It is true that in FabLabs or in producer spaces in general, machines use a lot of energy, and 3D printers, a lot of plastic, which is often used in large quantities without being recycled.. But I have met many people working on these issues, trying to develop machines to recycle and create new materials and I think this reality will change soon. We can also consider that, in these places, people are increasingly alert of “programmed obsolescence” and want to repair their objects instead of throwing them away.

Digital personal manufacturing is a good way to be more aware of the objects and systems they use and try to understand how electronic devices work and can be hacked or transformed when they don’t work well.

As far as intellectual property is concerned, “ Creative Commons ” licenses are a greatsolution for producers and designers who want to share their projects without taking risks. This allows its dissemination, while helping to protect the author of an idea . These licenses are increasingly used and it is a first step to protect new ideas while promoting information sources and sharing them.

Making own products is not an exclusive option of the companies. With the help of 3D printers, work groups called Fab Labs, formed by ordinary people, experience autonomous forms of production.


In Latin America there are different institutions where the concept of Fab Labs is applied. For example, the Fab Lab Peru Association is presented as “a private research center, without party affiliation and non-profit, which aims to move forward the state of the art of digital manufacturing ”.

There is also FabLat, a Latin American network of Fab Labs that asserts: “Today it is possible to manufacture (almost) anything in a Fab Lab. Learn new skills through the internet and with other people around the world.”

To date, representatives from Argentina, Bolivia, Brazil, Chile, Colombia, Costa Rica, Ecuador, El Salvador, Guatemala, Honduras, Mexico, Panama, Peru, Uruguay, and Venezuela participate in that network.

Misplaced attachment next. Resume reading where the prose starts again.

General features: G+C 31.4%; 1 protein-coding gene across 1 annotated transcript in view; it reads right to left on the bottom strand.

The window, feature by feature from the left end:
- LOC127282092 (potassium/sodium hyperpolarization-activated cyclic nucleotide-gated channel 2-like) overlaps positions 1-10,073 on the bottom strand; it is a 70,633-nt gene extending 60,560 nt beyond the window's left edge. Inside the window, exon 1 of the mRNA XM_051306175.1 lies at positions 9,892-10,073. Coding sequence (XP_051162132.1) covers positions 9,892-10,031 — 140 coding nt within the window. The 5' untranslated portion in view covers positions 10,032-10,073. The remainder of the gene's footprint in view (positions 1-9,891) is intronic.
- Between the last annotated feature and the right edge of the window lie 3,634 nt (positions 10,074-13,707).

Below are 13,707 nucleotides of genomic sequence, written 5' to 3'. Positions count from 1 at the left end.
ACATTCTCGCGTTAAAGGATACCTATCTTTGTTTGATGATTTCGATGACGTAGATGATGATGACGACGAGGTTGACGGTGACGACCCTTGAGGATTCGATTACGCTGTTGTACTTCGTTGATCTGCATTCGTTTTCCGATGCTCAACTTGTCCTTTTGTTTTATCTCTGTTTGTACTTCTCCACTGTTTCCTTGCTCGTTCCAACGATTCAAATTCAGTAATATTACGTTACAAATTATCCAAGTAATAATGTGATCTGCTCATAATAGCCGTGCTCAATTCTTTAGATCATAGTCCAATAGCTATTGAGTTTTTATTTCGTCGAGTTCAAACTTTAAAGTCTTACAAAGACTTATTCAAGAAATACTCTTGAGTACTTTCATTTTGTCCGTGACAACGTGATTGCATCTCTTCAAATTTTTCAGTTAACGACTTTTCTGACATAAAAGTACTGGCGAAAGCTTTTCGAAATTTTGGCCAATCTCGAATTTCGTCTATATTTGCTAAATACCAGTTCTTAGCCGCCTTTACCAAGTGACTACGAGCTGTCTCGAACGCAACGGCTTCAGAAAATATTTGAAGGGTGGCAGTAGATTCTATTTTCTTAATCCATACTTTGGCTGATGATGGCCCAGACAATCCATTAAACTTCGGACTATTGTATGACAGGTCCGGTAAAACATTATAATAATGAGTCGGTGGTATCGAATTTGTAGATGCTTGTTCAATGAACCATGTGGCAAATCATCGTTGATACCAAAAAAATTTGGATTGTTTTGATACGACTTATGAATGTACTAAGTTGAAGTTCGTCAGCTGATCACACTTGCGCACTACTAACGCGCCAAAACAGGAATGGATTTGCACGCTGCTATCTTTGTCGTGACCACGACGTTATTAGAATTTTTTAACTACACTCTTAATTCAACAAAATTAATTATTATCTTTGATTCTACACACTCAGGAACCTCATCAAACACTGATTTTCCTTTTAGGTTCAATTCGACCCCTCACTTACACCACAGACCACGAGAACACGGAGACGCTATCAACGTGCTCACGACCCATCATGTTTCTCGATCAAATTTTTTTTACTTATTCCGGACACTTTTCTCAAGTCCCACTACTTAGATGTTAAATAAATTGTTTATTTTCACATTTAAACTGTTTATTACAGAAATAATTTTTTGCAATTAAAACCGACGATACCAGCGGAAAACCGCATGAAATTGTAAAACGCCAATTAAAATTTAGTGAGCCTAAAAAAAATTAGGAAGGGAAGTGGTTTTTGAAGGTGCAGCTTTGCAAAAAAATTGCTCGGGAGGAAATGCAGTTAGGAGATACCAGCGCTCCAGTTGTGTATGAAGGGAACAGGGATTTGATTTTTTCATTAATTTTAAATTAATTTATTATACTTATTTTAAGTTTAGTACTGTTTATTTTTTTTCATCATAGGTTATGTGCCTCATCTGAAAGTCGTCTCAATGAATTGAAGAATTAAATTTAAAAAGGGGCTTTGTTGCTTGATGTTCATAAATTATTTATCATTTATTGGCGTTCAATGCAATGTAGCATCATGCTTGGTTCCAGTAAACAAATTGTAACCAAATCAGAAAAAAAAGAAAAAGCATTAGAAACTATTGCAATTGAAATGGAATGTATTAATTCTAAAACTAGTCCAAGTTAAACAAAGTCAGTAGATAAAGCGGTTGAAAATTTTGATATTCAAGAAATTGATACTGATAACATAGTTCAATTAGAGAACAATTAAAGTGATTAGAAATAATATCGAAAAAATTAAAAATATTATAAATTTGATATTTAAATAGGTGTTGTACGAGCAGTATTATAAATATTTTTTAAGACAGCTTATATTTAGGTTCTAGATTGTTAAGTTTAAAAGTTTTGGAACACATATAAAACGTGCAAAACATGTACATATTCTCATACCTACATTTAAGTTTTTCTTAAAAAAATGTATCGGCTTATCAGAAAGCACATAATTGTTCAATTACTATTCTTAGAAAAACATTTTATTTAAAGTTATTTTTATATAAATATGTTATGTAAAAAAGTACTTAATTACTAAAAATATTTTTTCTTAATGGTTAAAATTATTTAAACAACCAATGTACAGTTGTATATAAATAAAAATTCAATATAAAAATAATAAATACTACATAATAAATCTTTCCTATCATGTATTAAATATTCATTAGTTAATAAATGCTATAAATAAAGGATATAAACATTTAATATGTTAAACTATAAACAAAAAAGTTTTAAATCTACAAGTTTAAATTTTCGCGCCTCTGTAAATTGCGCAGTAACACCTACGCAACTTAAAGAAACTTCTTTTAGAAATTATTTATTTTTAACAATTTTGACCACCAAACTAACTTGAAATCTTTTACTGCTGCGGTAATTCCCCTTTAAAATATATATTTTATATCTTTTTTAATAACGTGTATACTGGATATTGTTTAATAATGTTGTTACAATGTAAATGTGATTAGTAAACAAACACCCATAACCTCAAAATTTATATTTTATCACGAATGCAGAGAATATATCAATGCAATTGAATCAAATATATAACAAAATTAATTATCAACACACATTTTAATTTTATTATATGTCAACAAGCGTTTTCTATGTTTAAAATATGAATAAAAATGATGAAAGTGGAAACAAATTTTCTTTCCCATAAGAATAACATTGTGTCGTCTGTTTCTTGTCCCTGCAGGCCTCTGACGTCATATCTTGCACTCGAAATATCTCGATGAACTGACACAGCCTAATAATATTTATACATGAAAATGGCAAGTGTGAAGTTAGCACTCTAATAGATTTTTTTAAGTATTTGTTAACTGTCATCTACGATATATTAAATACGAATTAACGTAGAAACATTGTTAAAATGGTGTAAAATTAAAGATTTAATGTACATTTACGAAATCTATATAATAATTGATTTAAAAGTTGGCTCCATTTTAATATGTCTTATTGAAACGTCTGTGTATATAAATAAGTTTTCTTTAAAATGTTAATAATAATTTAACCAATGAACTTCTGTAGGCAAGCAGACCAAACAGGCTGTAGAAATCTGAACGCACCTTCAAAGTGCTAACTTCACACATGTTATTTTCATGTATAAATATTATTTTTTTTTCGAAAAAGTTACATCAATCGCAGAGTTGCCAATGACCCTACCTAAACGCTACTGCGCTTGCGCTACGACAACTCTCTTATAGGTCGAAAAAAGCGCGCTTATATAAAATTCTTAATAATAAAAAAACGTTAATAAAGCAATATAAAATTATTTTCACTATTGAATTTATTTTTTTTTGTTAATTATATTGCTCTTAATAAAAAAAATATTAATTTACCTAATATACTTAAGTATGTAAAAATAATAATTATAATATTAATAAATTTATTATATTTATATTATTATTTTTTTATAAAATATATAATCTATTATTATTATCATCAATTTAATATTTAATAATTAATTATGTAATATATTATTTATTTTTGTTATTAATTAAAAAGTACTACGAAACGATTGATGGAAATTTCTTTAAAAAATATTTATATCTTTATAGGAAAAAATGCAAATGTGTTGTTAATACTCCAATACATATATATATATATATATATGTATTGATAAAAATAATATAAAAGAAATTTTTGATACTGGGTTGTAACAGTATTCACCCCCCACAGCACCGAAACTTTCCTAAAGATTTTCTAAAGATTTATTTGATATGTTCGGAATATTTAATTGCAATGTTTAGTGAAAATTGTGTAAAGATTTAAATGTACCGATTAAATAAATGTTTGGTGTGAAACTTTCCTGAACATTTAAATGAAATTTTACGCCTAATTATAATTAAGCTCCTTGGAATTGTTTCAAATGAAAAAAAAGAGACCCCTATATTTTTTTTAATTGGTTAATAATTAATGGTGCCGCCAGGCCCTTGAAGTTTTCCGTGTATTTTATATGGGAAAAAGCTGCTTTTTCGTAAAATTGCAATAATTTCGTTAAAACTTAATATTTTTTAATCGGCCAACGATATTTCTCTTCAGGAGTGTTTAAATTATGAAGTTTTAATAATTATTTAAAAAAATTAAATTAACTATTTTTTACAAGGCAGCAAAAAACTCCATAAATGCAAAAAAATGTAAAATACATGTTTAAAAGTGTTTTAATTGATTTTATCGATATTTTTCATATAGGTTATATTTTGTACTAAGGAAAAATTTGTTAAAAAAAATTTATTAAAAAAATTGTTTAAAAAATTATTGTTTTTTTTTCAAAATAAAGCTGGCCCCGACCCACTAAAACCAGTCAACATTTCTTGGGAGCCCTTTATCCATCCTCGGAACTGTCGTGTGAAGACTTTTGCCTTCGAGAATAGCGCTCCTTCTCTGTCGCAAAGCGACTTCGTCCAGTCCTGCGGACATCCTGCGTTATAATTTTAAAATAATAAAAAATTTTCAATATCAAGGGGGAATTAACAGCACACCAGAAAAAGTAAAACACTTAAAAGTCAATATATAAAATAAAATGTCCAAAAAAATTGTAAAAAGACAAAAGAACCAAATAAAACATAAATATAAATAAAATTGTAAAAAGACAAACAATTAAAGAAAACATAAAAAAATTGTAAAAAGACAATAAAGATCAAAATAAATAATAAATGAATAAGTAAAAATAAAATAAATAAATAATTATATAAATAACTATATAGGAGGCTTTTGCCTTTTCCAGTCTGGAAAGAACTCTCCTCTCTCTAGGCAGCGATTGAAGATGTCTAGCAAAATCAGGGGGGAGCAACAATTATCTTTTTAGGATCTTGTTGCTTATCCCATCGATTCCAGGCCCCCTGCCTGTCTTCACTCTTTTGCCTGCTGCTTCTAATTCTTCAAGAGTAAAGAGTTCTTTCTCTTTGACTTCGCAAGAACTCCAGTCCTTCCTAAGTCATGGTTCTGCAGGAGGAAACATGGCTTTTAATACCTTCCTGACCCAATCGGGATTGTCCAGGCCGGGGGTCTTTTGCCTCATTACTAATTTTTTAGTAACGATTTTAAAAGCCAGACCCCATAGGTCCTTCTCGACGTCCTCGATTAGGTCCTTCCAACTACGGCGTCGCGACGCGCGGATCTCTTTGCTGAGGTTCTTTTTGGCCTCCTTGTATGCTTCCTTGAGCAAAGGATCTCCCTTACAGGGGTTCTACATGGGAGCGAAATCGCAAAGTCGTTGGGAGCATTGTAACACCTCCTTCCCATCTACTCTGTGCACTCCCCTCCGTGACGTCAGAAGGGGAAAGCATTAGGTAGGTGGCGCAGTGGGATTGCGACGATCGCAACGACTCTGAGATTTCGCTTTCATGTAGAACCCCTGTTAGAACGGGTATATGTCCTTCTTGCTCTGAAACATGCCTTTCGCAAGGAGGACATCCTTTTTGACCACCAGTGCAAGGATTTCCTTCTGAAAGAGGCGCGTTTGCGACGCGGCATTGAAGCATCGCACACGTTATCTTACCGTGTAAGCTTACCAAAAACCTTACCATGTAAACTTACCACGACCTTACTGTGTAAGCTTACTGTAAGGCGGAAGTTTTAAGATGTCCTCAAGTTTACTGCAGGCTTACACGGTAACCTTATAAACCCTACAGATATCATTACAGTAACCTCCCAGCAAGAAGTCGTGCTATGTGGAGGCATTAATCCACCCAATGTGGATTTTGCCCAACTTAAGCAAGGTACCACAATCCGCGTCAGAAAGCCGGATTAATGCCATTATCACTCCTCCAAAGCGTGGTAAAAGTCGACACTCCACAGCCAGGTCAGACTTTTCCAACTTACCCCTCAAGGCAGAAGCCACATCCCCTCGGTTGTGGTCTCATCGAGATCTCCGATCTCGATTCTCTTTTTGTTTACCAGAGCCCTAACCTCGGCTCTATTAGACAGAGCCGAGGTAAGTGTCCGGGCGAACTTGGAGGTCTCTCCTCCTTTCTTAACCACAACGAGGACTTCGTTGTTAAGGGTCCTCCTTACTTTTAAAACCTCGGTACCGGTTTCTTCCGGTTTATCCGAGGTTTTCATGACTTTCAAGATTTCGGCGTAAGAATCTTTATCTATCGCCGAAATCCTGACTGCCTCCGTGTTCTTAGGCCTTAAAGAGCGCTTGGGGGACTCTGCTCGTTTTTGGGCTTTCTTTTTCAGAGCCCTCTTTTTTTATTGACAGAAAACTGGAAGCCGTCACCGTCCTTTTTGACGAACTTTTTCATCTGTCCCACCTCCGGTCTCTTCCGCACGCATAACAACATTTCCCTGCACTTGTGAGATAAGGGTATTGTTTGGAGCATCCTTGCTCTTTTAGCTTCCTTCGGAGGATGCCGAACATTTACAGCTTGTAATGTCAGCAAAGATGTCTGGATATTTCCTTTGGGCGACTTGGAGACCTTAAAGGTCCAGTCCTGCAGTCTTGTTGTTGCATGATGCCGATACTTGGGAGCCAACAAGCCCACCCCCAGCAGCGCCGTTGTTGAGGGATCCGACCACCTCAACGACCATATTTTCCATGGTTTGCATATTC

The network brings together all the digital manufacturing laboratories that are part of the network initiated by the Center for Bits and Atoms of the Massachusetts Institute of Technology.

Techniques for all tastes

As indicated by the Peruvian network portal, laser cutting is only one of the techniques used in digital manufacturing. In general, the procedures are divided into additive manufacturing and subtractive manufacturing.

Among the first is stereolithography, molten deposition modeling, or inkjet agglutination.

Examples of subtractive manufacturing are plasma cutting, blades or water injection, in addition to the laser cutting itself.

Fab Labs in Germany

The idea is also applied in Germany. Every Tuesday, the laboratory of the Higher Technical School of Aachen becomes an open workshop in which common users, technicians, amateurs, retirees, and even children participate.

Ralph Bohne, founder of the project in Aachen, knows that the initiative is not far-reaching: “As soon as 3D printers arrive in homes, it will be difficult to maintain this concept. It is like a copy space. When the use of printers and copiers in homes became popular, that business was affected, ”he says.

For the scientist and his team, an essential component in product development is speed. In Aachen, emphasis is also placed on “personal manufacturing”, when the production of so-called “prototypes” is intended for personal use.

Other German Fab Labs have their headquarters in Munich, Nuremberg, Hamburg, Cologne and Erlangen.

For more information, listen to our Eurodynamic podcast .